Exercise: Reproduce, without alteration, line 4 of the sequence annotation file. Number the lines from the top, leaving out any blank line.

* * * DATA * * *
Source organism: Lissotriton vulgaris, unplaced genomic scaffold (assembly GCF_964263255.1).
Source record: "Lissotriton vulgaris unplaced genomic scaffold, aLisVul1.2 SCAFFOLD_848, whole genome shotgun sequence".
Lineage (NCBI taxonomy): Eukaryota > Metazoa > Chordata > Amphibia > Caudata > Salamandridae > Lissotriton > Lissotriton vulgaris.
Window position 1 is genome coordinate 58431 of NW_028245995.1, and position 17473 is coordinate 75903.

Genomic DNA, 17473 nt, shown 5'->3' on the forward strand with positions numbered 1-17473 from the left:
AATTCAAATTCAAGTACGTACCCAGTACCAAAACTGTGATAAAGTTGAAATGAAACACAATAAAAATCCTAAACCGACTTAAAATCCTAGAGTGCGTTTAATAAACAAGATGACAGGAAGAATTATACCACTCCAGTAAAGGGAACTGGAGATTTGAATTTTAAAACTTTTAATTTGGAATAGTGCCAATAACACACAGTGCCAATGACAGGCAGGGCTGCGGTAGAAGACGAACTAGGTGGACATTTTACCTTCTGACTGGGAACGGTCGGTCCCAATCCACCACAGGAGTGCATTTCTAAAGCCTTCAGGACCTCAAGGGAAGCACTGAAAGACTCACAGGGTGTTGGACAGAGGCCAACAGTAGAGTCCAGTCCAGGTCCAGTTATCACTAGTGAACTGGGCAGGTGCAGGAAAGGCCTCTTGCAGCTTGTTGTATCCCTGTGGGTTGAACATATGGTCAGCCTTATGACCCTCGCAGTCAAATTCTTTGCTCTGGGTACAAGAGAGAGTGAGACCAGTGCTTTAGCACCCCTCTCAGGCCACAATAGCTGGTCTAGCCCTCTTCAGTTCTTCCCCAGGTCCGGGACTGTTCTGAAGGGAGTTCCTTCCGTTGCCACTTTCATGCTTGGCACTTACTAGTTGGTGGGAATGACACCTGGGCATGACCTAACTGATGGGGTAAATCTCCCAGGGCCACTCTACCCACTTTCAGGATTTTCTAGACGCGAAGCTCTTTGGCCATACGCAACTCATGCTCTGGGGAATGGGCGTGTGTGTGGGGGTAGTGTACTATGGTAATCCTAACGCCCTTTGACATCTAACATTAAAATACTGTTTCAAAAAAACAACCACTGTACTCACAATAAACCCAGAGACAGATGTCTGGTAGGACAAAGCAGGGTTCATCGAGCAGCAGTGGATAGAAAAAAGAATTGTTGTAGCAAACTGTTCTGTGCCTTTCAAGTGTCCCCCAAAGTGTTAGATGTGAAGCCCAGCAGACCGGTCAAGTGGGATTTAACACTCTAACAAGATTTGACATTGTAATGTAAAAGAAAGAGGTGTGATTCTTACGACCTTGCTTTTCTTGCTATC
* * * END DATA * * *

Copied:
Window position 1 is genome coordinate 58431 of NW_028245995.1, and position 17473 is coordinate 75903.